Arnold Schwarzenegger has, I’d estimate, about 30 percent more IQ points than Jesse Ventura. So when Jesse became governor of Minnesota, and took it as an opportunity to build his brand, as the MBAs say, he did it the dumb way — he accepted gigs in his old venue, professional wrestling, and did color commentary for the preposterous XFL. Hey, lots of people have second jobs, right?
But Arnold, governor of California, is smart, and so he did it in a way that wouldn’t require him to put on a stupid costume or work weekends — he signed an $8 million consulting contract with Weider Publications.
Weider Publications? you’re thinking. Aren’t they the people who publish, like Muscle & Sinew, or those other gay wish books?
Why yes. And what’s the meat of the “consultation?” Try this on for size:
The contract pays Schwarzenegger 1% of the magazines’ advertising revenue, much of which comes from makers of nutritional supplements. Last year, the governor vetoed legislation that would have imposed government regulations on the supplement industry.
Tiresome quote from good-government sort: Larry Noble, executive director of the Center for Responsive Politics in Washington, D.C., said: “This is one of the most egregious apparent conflicts of interest that I have seen. This calls into question his judgment as to who he is working for, and it calls into question what he thinks he owes the public.”
Silly man! Everybody knows that governors work to build their brand. He need to get with the program.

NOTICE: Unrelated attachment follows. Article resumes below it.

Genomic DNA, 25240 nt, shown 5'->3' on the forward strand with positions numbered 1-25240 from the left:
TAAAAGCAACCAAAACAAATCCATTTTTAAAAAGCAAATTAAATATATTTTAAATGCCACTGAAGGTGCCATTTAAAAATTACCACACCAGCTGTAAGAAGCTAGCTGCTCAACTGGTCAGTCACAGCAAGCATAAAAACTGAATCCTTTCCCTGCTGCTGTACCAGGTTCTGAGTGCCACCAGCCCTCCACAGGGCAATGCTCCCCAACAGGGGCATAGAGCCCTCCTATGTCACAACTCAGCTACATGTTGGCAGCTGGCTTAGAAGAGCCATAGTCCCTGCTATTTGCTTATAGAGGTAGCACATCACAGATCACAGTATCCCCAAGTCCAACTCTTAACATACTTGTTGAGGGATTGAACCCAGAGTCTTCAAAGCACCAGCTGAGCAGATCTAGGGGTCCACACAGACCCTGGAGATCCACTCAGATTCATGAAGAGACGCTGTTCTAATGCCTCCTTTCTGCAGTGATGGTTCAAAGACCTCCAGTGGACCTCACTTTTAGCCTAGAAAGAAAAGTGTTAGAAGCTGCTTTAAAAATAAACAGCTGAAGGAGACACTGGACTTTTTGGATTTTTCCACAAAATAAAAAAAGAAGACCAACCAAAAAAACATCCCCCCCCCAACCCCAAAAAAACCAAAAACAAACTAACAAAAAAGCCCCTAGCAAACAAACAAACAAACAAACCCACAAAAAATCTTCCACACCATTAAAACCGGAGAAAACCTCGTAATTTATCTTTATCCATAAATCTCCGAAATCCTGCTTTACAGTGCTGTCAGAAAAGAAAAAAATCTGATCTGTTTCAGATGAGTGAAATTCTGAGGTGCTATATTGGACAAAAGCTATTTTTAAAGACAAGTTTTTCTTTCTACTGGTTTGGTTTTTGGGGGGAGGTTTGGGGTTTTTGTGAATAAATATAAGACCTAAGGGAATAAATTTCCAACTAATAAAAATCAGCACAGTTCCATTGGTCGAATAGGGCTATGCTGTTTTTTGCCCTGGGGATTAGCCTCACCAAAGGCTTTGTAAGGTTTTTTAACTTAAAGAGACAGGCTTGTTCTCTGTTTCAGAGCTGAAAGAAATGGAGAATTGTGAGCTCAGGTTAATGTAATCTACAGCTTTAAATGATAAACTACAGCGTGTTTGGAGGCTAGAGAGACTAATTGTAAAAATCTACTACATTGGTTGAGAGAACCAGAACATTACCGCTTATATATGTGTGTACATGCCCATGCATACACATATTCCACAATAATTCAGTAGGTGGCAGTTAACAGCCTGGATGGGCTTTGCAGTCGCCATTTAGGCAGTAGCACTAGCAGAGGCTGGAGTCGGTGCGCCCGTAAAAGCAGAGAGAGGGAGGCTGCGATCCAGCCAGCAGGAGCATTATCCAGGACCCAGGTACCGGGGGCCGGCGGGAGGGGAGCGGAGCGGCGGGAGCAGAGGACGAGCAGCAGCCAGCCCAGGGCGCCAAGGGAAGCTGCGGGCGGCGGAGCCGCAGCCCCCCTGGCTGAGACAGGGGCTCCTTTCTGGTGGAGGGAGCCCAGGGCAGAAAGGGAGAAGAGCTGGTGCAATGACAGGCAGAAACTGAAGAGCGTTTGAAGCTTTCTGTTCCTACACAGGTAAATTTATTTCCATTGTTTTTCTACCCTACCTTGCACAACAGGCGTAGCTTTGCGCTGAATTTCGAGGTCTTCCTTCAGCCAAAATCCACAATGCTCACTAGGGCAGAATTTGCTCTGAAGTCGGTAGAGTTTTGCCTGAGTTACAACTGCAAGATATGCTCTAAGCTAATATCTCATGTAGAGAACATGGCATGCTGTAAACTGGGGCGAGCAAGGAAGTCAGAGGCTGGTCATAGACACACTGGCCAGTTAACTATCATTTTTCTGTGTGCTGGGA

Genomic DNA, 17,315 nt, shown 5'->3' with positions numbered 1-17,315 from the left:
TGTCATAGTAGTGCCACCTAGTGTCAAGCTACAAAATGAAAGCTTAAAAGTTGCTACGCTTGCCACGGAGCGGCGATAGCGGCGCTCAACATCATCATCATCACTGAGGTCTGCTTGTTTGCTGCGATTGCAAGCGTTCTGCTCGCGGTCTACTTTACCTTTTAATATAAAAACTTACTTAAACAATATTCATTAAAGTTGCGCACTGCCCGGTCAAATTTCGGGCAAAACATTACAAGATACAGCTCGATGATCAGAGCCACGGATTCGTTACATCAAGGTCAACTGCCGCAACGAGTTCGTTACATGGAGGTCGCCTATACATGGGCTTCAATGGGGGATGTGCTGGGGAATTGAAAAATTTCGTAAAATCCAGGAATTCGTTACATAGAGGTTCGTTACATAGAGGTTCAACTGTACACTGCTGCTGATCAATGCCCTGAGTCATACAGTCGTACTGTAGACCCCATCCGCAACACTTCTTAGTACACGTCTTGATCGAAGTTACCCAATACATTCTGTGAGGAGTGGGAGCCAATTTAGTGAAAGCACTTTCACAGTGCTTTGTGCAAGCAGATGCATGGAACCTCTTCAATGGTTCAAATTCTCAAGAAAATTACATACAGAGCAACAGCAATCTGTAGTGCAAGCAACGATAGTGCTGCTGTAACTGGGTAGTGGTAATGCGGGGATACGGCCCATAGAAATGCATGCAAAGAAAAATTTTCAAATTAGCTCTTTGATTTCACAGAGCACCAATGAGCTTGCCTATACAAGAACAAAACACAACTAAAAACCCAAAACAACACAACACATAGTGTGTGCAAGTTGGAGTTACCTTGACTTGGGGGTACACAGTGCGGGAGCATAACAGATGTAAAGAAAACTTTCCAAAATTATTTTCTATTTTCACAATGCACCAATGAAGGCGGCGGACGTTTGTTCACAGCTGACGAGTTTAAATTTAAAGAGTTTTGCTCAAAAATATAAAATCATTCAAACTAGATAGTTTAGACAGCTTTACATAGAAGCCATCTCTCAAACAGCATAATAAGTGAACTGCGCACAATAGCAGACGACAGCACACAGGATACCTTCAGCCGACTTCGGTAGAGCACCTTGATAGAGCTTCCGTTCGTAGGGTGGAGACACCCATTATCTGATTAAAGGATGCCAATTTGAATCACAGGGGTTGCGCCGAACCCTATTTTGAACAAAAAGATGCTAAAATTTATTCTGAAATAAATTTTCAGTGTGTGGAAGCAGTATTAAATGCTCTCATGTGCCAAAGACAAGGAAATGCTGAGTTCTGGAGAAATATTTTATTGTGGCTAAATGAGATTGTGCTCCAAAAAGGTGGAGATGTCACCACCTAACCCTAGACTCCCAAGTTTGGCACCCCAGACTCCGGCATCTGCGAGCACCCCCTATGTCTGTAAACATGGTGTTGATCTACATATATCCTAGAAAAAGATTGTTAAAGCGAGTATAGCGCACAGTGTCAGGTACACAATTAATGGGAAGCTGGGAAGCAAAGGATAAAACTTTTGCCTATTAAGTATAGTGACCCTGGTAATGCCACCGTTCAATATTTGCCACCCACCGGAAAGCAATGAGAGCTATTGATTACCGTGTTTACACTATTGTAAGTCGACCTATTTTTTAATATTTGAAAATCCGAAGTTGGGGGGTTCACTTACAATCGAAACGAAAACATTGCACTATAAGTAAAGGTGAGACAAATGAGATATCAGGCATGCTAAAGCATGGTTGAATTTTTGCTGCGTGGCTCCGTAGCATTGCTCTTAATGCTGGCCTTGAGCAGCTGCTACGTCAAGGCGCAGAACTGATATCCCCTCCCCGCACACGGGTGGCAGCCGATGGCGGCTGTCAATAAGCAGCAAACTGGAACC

Of course, Ventura was just affluent, while Team Schwarzenegger is rich rich rich already — I’d imagine $8 million would cover two years’ detailing on the Hummer fleet. Silly people! It’s not about the money. As the great exchange in “Chinatown” tells us, it’s about much more than that:
“How much better can you eat? What can you buy that you can’t already afford?”
“The future, Mr. Gittes! The future!”
Dorothy said on July 14, 2005 at 10:38 am
I just watched CHINATOWN last week on Friday afternoon for the umpteenth time. What a fantastic movie. My favorite scene is in the city hall (or whatever it is) when he’s trying to look up records. After he asks the kid if he can check out one of the books, the kid snidley tells him it’s not a lending library. Jack goes back to the book after borrowing a ruler, and then fakes a very loud cough while ripping out the section he needs. When I saw that the first time I could not stop laughing!
mary said on July 14, 2005 at 1:17 pm
Note that Weider is a subsidiary of American Media, publisher of Star and National Enquirer. Note that those publications stifled some very seamy stories about Ahnuld when he was running for governor. You don’t think there’s a connection, do you? Nah.